To put it simply, a fabric without nap is a fabric that looks the same whatever way round you turn it. A fabric with nap looks different, though this difference may be quite subtle and not easy to detect at first glance.
Strictly speaking, ‘nap’ refers to the texture of a piece of fabric, rather like the grain in wood. A piece of velvet, for instance, might feel soft no matter how you stroke it, but on closer inspection you’ll find that its fibres all want to align the same way. If you sewed together two pieces of velvet with the nap running in different directions, the resulting garment would look very strange indeed! Crushed velvet deliberately misaligns the nap for effect, but looks very different as a result.
When you look at a sewing pattern, think carefully about the fabric you intend to use. A ‘with nap’ pattern will help you to make sure you match up the pieces appropriately. Bear in mind that you may need to buy a larger amount of fabric if it has nap, since you won’t be able to cut pieces in just any arrangement you like.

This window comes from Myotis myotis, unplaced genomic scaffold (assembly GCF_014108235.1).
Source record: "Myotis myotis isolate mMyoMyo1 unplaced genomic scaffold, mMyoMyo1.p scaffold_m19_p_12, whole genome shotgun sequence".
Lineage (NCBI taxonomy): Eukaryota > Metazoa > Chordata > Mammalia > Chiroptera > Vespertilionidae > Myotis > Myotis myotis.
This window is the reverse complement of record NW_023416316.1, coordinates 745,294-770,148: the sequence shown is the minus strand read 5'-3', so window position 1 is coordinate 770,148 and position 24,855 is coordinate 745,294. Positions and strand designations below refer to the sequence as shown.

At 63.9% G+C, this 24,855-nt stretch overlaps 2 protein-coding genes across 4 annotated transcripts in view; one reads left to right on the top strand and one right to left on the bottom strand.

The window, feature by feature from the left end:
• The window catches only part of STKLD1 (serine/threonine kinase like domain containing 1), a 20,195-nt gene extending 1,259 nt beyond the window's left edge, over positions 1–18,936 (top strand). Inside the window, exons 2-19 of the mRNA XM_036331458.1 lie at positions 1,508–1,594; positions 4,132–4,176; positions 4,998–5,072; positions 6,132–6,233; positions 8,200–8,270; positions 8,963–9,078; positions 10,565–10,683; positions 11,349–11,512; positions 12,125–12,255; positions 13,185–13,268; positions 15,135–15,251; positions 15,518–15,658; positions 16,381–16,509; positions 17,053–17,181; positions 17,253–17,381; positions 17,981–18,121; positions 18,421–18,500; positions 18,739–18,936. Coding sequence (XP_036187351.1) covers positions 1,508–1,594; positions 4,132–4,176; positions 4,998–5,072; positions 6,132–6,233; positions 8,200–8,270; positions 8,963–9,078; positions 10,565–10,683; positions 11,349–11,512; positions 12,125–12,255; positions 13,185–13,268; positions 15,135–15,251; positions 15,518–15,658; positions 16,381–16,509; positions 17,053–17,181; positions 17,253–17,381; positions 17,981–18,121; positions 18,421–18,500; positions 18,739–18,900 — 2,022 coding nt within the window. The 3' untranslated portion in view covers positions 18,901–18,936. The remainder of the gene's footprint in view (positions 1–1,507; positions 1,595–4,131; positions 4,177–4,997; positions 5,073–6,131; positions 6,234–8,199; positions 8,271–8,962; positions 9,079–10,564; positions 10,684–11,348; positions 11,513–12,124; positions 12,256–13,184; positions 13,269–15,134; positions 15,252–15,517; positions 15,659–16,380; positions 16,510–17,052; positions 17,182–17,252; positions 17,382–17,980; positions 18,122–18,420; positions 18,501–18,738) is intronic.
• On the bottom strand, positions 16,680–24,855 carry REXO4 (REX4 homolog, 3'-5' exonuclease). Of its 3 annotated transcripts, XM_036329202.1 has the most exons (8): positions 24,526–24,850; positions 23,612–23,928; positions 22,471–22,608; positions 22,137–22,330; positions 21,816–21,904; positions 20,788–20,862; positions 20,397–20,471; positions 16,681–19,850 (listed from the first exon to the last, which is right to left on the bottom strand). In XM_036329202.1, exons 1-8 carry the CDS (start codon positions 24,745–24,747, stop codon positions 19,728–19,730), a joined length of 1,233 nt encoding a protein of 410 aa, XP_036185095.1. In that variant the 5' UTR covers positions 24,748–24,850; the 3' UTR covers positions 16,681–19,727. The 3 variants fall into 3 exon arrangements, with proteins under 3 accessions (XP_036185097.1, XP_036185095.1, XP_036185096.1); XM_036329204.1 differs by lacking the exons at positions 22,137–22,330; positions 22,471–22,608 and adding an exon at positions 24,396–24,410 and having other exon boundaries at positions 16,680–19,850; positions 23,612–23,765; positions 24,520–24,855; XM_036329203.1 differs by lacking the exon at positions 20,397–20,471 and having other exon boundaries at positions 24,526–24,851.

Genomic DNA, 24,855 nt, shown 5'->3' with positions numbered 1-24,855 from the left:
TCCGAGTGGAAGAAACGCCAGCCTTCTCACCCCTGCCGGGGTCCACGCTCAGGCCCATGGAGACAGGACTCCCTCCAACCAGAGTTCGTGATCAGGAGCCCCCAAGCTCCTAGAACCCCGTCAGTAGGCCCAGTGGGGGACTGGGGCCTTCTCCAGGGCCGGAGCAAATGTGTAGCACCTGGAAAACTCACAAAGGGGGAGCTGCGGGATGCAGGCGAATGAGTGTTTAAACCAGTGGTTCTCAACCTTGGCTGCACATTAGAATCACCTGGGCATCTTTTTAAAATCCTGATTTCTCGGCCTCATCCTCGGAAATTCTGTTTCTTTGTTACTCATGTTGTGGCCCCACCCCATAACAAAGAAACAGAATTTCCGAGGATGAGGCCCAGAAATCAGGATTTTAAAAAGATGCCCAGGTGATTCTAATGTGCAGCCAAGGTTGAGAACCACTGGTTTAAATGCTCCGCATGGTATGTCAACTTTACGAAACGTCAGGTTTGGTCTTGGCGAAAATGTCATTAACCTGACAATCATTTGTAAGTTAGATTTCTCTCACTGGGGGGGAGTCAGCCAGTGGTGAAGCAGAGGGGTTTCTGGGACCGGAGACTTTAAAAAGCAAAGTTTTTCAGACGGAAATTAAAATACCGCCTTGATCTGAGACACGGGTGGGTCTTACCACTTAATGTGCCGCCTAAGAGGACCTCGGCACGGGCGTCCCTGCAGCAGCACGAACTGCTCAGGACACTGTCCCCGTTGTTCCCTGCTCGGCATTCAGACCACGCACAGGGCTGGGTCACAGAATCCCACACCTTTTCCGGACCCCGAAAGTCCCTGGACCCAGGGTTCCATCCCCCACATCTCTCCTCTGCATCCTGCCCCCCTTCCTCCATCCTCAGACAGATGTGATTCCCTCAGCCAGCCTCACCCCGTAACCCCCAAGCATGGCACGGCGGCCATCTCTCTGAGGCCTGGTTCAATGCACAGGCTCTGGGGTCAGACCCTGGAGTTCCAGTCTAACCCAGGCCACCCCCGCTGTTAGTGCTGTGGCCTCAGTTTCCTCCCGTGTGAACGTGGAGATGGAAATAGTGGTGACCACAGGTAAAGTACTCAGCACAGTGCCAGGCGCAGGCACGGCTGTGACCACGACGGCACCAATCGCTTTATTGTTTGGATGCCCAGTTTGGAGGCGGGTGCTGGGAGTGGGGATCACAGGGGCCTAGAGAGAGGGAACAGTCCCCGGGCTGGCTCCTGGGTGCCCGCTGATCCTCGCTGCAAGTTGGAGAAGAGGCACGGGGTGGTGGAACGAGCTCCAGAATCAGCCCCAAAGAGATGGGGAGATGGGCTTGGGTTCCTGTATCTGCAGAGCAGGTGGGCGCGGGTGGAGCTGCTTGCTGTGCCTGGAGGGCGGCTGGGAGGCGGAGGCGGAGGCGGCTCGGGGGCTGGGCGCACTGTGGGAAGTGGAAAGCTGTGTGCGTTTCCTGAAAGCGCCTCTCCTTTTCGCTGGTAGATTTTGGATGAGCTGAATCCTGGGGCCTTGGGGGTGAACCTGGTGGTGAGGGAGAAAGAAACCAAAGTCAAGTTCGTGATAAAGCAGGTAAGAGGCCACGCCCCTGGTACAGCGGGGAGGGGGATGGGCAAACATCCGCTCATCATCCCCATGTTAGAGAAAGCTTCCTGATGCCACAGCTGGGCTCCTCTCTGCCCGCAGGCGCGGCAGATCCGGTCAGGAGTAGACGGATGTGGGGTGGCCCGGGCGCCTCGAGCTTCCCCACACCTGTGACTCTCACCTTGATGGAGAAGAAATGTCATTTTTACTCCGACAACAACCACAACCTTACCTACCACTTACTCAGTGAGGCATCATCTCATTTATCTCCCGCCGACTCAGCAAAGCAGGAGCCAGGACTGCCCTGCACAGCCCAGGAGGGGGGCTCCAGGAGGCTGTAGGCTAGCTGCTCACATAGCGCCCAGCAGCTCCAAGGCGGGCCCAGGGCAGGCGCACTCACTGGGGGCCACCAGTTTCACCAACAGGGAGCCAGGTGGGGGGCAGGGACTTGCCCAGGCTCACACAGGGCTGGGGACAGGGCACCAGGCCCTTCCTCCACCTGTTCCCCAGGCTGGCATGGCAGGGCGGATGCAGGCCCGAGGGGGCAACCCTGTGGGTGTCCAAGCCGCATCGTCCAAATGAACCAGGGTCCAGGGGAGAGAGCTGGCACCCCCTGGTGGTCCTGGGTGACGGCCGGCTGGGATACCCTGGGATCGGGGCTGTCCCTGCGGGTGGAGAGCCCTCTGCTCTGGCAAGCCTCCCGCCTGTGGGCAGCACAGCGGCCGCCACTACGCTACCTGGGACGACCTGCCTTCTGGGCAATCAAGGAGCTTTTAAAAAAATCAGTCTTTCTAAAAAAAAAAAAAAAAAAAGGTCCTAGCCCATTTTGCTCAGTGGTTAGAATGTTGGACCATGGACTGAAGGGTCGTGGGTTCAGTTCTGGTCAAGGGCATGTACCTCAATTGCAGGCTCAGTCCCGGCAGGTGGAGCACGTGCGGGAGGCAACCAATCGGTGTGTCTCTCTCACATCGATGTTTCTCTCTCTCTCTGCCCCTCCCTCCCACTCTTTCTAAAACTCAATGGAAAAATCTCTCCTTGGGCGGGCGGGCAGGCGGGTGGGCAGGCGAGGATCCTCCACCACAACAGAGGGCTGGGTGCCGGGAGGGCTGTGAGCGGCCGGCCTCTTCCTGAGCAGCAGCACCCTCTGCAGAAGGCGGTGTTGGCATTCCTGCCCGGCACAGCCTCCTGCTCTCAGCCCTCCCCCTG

If you’re not sure whether or not a fabric has nap (some satins, for instance, can be quite deceptive in this way), try running your fingers over it lightly to see if you can detect a difference in texture (if your fingers are calloused, the soft skin on the underside of your lower arm can sometimes do the job). Look at the fabric in different lights and turn it round to see if it catches the light differently at different angles.
Some fabrics, of course, have patterns that can only be aligned one way. If you’re working with a fabric like this you will need to choose a ‘with nap’ pattern. If you’re designing your own sewing patterns, think carefully about which way round different pieces of the fabric to be cut will be aligned in the finished garment. Pay particular attention to details like pockets and waistbands. This may seem difficult at first, but you’ll soon get into the habit, and you’ll produce much better work as a result.